What Skeletons Are in Your Leadership Closet?

When coaching leaders, one of the topics that I always explore is how one’s inner game has a significant impact on one’s outer game. The inner game ‘skeletons in the closet’ can hinder leaders from achieving their full potential. We all have skeletons in our closets; however, sometimes, we can’t identify them without delving deep, and even if we know what they are, we can struggle to find a way forward.

What are some of the fears that you have hiding in your leadership closet? Let’s open the door to identify what might be lurking and uncover what is holding you back. We can then explore approaches to move past your fears and incrementally work towards becoming a more confident and effective leader.

What triggers your fear?

We feel fear when we think we are being threatened or will be harmed. Fear is a physical experience. How does your body feel when you feel fear as a leader? Pay attention to the cues you get from your body and notice the situations that trigger those responses so that in those moments, you can make the shifts needed to change the narrative you have in your mind and create new approaches and patterns of behavior.

Fear is a natural emotion that all of us experience as humans. Managing your fear gives you more confidence, reduces self-doubt, negative self-talk, and low self-esteem, and puts you in control of how you show up in the world.


One of the most significant hurdles of leadership is the fear of failure. The pressure to succeed and meet expectations can be overwhelming and result in paralyzing fear that keeps us from taking risks and innovating. In Carol Dweck’s book Growth Mindset, she talks about learning as an alternate mindset to failing. Our words and ways of thinking can impact our ability to make positive shifts. So, when faced with fear, it helps to flip the script by using phrases and questions like “When I,” “I am not good at this… yet,” and “What other strategies can I utilize?”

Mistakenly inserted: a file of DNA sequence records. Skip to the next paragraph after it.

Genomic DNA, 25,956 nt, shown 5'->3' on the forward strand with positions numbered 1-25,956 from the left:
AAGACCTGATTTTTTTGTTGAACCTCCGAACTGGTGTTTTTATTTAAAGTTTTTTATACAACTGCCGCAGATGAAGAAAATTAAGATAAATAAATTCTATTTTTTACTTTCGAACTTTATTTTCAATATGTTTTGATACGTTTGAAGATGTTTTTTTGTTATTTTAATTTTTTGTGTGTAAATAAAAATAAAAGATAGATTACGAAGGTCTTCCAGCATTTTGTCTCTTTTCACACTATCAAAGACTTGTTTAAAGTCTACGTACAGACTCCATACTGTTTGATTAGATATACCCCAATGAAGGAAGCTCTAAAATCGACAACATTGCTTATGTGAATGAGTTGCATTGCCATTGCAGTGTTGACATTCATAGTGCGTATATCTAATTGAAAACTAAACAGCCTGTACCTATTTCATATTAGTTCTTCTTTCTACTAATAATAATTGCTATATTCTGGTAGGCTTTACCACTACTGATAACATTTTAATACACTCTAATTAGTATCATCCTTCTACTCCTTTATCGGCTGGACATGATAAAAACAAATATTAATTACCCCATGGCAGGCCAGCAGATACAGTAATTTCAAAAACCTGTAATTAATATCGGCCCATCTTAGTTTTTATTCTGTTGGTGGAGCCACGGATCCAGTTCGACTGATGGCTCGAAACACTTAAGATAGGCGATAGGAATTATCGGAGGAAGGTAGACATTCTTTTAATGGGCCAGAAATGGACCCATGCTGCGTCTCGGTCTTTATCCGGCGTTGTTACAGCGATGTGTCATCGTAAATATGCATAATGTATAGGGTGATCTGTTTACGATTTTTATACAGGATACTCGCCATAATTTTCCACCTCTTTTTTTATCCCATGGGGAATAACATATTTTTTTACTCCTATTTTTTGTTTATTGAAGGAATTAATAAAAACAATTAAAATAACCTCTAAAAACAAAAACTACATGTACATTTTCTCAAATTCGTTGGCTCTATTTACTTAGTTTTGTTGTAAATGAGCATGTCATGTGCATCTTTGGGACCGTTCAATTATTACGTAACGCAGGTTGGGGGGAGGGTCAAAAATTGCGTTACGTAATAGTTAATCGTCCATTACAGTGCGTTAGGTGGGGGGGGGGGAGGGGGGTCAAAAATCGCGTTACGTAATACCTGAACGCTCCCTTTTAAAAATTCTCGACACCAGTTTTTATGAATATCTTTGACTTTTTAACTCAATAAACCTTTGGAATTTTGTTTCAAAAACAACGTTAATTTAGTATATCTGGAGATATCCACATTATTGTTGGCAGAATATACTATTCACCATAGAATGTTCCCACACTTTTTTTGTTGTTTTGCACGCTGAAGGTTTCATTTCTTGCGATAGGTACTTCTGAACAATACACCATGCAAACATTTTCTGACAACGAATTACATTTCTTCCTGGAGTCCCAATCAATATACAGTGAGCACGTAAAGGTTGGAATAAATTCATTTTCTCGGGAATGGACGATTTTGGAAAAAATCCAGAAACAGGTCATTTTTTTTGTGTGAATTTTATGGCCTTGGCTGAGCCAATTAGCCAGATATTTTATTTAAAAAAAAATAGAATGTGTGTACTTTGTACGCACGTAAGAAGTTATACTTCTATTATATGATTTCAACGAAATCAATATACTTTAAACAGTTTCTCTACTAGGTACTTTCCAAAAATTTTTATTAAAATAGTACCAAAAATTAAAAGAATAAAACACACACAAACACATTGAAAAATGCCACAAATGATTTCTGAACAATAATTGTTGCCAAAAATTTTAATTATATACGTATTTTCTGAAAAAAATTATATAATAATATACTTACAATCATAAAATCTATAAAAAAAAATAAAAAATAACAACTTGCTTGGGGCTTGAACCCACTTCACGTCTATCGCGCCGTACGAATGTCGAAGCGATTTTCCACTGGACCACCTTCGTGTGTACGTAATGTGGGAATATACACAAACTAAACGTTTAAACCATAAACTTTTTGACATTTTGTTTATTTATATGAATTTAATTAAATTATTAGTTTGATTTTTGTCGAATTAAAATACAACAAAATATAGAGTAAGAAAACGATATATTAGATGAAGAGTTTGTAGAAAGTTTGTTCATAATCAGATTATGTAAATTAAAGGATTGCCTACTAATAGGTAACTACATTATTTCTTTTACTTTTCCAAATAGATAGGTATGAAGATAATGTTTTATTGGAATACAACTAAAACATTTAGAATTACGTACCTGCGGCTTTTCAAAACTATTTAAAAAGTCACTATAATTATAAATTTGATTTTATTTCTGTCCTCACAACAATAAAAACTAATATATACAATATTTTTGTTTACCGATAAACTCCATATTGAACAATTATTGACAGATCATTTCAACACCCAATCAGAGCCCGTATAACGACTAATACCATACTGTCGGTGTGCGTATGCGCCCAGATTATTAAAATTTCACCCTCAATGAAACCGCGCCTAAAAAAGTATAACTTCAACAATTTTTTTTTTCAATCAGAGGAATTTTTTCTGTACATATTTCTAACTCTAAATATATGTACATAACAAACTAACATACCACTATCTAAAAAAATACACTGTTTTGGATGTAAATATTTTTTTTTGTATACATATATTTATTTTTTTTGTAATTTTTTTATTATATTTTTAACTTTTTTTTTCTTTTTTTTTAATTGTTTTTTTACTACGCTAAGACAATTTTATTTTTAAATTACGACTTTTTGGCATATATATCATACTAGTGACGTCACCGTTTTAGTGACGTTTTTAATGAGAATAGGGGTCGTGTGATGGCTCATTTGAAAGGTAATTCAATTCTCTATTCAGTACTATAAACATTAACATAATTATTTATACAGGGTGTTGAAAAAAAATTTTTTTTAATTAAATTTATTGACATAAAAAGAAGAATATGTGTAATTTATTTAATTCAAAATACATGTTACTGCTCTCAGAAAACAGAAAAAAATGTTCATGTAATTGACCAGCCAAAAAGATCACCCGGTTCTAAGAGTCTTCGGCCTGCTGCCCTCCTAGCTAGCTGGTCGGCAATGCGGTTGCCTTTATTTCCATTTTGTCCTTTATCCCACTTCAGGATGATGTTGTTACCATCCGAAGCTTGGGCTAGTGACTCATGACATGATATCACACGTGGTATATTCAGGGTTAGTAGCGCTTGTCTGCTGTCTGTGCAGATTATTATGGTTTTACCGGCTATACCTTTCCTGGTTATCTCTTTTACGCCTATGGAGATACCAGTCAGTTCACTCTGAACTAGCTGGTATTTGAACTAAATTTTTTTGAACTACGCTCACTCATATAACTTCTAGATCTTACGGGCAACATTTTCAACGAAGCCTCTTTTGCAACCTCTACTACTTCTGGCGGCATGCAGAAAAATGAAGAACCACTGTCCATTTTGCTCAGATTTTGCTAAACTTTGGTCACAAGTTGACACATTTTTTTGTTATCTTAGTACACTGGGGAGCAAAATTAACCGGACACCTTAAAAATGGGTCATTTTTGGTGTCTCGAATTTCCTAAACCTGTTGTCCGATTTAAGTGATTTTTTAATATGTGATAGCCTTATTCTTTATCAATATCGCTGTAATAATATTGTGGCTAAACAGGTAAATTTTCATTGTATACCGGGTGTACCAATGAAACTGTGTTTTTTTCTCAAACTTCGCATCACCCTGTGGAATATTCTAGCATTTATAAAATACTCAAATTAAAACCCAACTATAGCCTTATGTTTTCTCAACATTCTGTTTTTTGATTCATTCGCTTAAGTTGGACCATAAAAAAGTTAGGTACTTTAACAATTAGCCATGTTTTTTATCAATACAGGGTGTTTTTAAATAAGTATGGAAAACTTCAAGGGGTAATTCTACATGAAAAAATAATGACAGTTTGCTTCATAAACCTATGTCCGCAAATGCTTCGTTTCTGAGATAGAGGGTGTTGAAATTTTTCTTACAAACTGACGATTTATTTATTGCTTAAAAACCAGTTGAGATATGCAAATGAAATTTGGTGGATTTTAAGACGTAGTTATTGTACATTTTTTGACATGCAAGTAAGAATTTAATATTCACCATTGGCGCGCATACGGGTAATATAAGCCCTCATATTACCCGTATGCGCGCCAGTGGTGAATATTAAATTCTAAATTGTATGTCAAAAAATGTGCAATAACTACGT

The key to overcoming fear is to embrace it as an opportunity to learn and grow. By taking small steps towards your goals, celebrating each success, and learning from each failure, you can understand that failure is not the antithesis of success but rather a crucial component of the journey. Don’t be held back by fear of failure, but rather, leverage it as a catalyst to achieve great things.

Being a Fraud

A lot has been written about imposter syndrome, and there are numerous articles about whether calling it a syndrome is inaccurate. Syndrome or not, when you are in the throes of self-doubt, it can be paralyzing and lead to indecision and poor performance. Feeling like a fraud has nothing to do with capability; it usually stems from perfectionist tendencies and intellectual self-doubt. Feeling like a fraud can also result from a sense of not belonging that makes you feel vulnerable.

None of these struggles are signs of weakness. Reframe by focusing on your mindset around what you are feeling, and start by acknowledging and accepting your feelings and emotions. Think about your past performance. Past performance is usually a good indicator of future performance. Start to write down all the wins you have had so that they are more tangible and can be celebrated as successes. When you feel down, talk to a trusted advisor who can help reframe your mindset based on your situational sense-making. Take time to work on your self-talk. It is possible to turn fear into excitement; it is all about how you respond to fear in your mind that puts you back in control.